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Lon Chaney Jr. and J. Carrol Naish in DRACULA VS. FRANKENSTEIN (1971), the final film roles for both these actors.

 

Naish passed away on January 24, 1973 from emphysema at the age of 77.

J. Carrol Naish – January 21,  1896 – January 24, 1973.

I hope you enjoyed this partial look at the career of J. Carrol Naish, one of the hardest working and most effective character actors of his day.  His horror movies were few and far between, but he was always memorable in them.

Thanks for joining me today on IN THE SHADOWS and I hope you’ll join me again next time when we look at the career of another great character actor.

Thanks for reading!

—Michael

 

 

 

 

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IN THE SPOOKLIGHT: DEAD MEN WALK (1943)

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Here is my latest IN THE SPOOKLIGHT column, on the George Zucco/Dwight Frye horror movie DEAD MEN WALK (1943), up now in the January issue of THE OFFICIAL NEWSLETTER OF THE HORROR WRITERS ASSOCIATION.

Enjoy!

—Michael

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IN THE SPOOKLIGHT

By

Michael Arruda

January.  The dead of winter.

The time of year when DEAD MEN WALK (1943).

At least if you’re George Zucco, anyway.

George Zucco is one of my favorite character actors from the 1940s.  In the horror films of that decade, he often played a villain or a mad scientist, and while he never achieved a name for himself like Bela Lugosi or even John Carradine, he was quite good in many, many movies.  I always remember him for his brief bit as Professor Bruno Lampini in the Universal monster fest HOUSE OF FRANKENSTEIN (1944), and he also played the High Priest Andoheb in three of the Universal Kharis MUMMY movies, THE MUMMY’S HAND (1940), THE MUMMY’S TOMB (1942), and THE MUMMY’S GHOST (1944).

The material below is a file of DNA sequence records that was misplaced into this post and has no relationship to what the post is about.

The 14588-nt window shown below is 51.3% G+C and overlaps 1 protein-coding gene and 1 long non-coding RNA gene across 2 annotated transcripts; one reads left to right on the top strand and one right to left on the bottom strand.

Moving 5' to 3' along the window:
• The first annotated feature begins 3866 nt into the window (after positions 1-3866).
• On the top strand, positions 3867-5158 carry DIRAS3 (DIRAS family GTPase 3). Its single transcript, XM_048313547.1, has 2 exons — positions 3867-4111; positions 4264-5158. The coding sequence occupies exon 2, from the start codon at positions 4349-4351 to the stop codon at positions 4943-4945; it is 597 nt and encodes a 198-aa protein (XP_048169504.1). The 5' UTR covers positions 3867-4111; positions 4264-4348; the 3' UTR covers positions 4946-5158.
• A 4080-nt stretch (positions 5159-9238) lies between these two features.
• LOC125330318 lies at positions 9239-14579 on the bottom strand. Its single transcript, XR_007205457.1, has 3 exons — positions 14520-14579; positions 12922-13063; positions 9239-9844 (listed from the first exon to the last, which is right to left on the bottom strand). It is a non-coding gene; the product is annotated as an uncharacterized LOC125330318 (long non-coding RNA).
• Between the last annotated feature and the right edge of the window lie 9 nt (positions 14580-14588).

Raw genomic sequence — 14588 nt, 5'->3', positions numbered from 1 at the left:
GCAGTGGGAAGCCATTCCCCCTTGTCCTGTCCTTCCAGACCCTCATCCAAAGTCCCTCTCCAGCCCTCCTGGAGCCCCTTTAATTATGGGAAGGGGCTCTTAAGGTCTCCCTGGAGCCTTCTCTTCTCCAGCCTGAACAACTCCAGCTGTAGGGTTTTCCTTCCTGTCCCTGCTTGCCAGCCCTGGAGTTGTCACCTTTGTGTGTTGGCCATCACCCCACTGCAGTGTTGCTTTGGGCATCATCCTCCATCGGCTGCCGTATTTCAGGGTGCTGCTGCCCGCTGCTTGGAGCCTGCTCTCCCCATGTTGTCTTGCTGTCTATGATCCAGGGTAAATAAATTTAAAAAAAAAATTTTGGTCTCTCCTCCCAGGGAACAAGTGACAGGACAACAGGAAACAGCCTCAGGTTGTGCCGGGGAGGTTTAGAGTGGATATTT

Zucco plays the lead in DEAD MEN WALK, and as expected he’s quite good.  He plays a dual role in this one, as he portrays twin brothers, one good, the well-respected doctor Lloyd Clayton, and the other, the devil worshiping  Dr. Elwyn Clayton, not so good.

And if this weren’t enough, Dwight Frye even shows up as Zucco’s hunchbacked assistant, Zolarr.  As a result, in spite of being a no-budget thriller, DEAD MEN WALK is a real treat.

DEAD MEN WALK opens with a funeral, as Elwyn Clayton (George Zucco) lies dead in his coffin.  His twin brother Dr. Lloyd Clayton (George Zucco) declares his brother better off dead, since he was such an evil soul.  When Elwyn’s hunchback assistant Zolarr (Dwight Frye) shows up, he accuses Lloyd of murdering his brother.  Lloyd dismisses Zolarr’s accusations and says he acted in self- defense.